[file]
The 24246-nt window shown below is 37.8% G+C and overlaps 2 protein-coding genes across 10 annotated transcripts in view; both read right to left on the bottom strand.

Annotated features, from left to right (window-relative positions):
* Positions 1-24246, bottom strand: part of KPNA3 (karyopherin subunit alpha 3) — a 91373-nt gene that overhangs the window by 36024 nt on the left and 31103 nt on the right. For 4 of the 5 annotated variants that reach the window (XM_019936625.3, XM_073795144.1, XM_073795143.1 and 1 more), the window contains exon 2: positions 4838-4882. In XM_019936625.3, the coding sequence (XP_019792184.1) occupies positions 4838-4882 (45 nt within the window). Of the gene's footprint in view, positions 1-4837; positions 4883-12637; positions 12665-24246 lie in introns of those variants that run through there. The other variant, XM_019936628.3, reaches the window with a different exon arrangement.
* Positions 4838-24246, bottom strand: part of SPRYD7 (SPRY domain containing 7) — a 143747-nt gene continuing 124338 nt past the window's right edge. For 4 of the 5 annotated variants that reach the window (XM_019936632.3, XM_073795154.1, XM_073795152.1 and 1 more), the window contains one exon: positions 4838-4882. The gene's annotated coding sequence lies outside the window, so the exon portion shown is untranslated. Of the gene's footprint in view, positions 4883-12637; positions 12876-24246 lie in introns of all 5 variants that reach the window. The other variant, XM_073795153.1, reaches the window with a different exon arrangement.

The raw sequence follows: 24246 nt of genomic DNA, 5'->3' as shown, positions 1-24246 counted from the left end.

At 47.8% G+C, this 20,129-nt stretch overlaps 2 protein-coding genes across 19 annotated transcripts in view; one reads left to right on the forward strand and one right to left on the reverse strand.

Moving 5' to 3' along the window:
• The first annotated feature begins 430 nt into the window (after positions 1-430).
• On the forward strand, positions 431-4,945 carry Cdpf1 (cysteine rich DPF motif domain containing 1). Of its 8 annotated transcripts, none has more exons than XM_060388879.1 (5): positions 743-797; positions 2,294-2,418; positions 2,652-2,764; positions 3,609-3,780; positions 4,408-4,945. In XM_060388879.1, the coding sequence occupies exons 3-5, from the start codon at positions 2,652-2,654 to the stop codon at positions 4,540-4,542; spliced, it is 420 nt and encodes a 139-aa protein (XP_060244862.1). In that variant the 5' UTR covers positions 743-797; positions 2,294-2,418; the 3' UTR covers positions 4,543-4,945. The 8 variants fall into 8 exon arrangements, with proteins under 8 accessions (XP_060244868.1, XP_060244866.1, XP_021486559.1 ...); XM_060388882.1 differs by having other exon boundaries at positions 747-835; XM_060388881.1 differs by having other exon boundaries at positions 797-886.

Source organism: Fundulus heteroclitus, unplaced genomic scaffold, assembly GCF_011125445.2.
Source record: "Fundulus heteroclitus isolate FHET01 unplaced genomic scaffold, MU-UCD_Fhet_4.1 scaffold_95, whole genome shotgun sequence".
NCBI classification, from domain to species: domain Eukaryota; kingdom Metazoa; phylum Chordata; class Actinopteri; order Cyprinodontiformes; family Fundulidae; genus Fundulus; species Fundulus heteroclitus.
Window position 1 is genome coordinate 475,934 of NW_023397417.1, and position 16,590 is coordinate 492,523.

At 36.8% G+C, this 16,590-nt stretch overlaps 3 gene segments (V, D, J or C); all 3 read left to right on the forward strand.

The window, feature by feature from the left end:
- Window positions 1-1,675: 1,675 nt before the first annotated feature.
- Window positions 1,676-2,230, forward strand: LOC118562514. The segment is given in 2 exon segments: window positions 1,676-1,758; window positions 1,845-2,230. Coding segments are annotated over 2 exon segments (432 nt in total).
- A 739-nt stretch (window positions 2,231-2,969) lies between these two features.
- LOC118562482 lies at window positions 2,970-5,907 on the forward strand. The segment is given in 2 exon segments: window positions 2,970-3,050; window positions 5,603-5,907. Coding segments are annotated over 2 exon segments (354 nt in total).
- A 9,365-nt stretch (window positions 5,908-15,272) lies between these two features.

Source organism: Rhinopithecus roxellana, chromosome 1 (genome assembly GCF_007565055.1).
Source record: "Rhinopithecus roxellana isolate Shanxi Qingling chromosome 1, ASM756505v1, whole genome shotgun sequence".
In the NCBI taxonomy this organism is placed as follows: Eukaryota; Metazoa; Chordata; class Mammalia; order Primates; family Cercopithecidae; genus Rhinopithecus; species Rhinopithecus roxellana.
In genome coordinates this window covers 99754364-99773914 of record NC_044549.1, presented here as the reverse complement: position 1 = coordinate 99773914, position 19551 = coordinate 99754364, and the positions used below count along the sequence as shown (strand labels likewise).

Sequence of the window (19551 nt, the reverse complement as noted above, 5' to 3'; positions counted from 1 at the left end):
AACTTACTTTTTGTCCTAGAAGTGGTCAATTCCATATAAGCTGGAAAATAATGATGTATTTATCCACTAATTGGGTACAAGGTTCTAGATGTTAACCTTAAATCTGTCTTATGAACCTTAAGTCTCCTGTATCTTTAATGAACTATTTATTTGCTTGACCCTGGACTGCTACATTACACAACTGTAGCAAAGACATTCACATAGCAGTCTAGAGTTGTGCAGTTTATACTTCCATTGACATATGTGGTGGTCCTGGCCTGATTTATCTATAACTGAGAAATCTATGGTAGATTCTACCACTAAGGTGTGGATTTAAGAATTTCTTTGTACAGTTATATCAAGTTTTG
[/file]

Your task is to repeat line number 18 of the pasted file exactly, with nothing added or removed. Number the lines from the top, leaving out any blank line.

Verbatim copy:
- A 739-nt stretch (window positions 2,231-2,969) lies between these two features.